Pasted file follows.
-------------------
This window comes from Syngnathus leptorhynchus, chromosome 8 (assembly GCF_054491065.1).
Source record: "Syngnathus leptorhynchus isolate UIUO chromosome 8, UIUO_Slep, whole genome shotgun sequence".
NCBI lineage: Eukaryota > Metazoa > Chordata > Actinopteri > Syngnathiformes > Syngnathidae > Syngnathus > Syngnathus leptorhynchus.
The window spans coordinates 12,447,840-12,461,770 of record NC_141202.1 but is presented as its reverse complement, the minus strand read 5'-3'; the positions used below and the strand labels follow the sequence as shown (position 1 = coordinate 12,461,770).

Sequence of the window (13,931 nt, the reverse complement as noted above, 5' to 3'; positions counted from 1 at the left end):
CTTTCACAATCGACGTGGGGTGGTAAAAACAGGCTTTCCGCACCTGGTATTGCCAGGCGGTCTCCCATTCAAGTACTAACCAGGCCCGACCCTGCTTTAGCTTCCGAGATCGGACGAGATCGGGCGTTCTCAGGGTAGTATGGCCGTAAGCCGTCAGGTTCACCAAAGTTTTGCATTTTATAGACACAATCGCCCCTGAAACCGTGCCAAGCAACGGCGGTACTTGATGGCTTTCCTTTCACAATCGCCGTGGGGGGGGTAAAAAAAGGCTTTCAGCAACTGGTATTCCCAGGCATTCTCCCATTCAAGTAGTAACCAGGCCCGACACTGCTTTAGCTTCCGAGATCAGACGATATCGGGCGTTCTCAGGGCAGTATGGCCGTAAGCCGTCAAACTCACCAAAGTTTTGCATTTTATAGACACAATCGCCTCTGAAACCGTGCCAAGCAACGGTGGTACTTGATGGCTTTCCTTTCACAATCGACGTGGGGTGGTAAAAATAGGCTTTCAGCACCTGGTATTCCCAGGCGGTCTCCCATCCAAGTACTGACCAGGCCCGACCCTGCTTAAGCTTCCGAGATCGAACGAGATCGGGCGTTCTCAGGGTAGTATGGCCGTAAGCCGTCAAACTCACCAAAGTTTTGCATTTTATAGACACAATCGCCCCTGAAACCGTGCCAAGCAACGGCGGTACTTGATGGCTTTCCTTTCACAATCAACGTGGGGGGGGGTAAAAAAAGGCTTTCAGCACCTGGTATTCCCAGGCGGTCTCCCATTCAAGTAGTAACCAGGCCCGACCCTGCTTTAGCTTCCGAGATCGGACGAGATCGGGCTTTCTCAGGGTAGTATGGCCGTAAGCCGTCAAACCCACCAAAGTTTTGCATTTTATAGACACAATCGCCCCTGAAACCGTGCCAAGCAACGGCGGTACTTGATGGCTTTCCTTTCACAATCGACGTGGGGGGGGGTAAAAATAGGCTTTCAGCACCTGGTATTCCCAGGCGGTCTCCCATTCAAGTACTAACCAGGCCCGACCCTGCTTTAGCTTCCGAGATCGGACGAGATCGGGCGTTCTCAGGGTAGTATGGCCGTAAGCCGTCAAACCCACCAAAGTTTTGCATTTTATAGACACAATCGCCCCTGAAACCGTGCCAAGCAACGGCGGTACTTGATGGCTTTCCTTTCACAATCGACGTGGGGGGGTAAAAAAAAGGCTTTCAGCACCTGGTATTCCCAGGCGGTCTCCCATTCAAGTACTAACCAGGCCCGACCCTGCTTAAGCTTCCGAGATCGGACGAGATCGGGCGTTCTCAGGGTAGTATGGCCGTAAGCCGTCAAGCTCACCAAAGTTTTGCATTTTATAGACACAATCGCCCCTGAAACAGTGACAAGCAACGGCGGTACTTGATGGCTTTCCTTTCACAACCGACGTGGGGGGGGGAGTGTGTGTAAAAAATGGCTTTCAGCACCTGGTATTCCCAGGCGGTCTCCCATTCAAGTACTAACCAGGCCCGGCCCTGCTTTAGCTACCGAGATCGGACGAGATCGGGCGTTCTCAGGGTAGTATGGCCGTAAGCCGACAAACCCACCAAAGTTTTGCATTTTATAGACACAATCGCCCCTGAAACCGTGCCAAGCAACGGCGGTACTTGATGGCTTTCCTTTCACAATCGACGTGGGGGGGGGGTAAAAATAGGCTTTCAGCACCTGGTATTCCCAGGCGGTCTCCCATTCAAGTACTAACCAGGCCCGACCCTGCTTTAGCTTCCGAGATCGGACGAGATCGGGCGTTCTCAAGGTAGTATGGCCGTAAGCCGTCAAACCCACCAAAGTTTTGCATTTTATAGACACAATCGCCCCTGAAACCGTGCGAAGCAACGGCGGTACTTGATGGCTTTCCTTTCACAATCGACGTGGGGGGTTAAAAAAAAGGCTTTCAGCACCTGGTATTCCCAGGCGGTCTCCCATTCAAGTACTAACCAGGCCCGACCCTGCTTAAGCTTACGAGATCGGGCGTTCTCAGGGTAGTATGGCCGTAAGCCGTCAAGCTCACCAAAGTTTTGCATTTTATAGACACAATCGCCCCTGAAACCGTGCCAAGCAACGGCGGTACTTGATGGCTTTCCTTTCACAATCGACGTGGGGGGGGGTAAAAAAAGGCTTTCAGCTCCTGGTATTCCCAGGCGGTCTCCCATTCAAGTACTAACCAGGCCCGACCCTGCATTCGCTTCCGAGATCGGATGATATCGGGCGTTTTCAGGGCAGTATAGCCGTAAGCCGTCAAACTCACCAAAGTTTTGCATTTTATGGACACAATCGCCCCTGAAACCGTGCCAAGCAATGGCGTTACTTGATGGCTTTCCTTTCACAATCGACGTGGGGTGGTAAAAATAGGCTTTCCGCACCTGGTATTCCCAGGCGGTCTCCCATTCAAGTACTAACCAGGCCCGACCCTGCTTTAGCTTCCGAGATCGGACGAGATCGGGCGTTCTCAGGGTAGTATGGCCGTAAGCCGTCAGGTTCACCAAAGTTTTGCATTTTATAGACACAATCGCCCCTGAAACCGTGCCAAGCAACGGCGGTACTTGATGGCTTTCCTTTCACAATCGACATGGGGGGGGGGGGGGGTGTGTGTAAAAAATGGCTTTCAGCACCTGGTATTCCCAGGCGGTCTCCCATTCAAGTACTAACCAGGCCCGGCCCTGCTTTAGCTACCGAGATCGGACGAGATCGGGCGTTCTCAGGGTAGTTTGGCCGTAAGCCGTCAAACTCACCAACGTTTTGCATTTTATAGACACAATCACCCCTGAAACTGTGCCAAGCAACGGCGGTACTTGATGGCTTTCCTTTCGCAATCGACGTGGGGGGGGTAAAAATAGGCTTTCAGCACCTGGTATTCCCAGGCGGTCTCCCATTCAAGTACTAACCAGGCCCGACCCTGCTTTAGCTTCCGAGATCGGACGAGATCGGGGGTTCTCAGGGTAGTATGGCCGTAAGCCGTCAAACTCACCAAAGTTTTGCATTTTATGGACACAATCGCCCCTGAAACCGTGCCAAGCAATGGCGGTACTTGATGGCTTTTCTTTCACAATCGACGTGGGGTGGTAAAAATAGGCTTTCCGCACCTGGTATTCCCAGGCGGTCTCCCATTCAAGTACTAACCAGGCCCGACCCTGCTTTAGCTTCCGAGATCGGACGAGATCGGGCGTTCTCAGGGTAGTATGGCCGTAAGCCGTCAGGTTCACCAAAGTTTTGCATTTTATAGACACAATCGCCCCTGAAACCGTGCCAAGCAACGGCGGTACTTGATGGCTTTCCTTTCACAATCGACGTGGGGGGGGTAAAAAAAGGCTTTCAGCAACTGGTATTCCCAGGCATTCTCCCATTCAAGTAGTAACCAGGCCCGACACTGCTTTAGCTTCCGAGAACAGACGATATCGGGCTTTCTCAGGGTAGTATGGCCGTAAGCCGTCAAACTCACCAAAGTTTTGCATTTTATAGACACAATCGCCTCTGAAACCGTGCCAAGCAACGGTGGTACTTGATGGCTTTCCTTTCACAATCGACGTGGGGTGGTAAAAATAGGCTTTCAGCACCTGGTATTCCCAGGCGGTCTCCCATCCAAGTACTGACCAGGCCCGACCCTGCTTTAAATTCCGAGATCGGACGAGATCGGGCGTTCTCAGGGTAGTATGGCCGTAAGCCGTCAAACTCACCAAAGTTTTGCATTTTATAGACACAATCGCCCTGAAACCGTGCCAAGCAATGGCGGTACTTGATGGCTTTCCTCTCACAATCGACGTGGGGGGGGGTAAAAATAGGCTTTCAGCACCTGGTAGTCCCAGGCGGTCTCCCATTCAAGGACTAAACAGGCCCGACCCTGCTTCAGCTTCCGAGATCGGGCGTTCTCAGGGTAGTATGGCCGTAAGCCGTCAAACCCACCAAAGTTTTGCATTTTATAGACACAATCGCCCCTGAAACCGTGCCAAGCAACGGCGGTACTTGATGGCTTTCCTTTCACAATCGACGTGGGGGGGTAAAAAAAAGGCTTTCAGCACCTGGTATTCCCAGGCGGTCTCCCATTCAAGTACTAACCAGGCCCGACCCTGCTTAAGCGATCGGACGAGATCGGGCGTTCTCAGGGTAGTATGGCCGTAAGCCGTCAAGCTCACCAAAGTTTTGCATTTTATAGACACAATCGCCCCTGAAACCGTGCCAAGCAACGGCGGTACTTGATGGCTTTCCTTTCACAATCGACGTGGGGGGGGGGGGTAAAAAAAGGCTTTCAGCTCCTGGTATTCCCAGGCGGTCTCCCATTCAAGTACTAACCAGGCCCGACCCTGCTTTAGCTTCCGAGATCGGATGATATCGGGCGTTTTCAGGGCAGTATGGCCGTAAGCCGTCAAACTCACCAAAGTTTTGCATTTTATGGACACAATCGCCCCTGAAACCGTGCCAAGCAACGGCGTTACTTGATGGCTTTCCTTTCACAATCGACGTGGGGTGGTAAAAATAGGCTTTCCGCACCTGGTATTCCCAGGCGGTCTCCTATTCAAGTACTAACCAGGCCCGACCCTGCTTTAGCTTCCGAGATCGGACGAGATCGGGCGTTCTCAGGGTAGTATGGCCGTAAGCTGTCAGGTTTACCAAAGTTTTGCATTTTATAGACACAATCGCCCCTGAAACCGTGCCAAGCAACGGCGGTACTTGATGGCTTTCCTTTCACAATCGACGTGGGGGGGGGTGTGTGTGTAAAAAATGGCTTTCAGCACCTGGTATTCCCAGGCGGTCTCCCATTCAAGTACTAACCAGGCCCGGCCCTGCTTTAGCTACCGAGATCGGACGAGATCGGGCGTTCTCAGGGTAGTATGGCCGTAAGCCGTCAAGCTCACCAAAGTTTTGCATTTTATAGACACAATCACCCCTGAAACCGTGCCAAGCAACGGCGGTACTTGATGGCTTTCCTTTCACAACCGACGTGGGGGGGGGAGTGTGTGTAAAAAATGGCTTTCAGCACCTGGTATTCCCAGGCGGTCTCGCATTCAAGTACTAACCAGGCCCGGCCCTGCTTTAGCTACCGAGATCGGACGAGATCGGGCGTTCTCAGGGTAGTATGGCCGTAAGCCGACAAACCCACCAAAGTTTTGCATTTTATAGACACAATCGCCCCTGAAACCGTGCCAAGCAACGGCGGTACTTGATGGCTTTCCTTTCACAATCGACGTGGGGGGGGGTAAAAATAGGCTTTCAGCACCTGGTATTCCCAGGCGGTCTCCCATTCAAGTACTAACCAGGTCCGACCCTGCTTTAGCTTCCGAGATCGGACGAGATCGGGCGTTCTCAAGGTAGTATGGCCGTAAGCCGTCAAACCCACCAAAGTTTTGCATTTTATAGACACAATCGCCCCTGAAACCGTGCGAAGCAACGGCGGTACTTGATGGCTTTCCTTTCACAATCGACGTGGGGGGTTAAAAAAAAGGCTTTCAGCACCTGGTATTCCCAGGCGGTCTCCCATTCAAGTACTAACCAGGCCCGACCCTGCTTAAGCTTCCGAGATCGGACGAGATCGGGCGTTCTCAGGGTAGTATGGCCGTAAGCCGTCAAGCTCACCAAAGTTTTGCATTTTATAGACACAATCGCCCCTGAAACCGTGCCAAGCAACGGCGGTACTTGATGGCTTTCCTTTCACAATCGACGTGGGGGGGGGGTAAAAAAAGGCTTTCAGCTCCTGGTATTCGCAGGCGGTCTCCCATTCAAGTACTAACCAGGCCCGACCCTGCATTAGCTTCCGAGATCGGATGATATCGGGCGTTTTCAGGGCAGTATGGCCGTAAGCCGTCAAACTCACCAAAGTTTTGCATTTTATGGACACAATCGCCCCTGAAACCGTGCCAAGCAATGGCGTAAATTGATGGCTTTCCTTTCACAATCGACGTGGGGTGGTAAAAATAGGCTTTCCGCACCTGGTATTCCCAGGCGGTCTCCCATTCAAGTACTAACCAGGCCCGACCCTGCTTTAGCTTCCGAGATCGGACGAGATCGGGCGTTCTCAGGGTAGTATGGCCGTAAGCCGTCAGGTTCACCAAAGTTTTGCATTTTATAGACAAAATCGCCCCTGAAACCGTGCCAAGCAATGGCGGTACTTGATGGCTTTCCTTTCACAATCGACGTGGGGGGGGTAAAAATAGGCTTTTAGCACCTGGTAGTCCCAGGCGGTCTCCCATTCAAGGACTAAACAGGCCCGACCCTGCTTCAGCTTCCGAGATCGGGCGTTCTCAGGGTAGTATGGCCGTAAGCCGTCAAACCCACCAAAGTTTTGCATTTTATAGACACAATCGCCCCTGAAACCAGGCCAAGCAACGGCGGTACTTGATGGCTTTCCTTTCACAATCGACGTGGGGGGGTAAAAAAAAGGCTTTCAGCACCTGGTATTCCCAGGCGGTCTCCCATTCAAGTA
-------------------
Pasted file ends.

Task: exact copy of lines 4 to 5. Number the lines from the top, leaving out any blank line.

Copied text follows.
The window spans coordinates 12,447,840-12,461,770 of record NC_141202.1 but is presented as its reverse complement, the minus strand read 5'-3'; the positions used below and the strand labels follow the sequence as shown (position 1 = coordinate 12,461,770).

Sequence of the window (13,931 nt, the reverse complement as noted above, 5' to 3'; positions counted from 1 at the left end):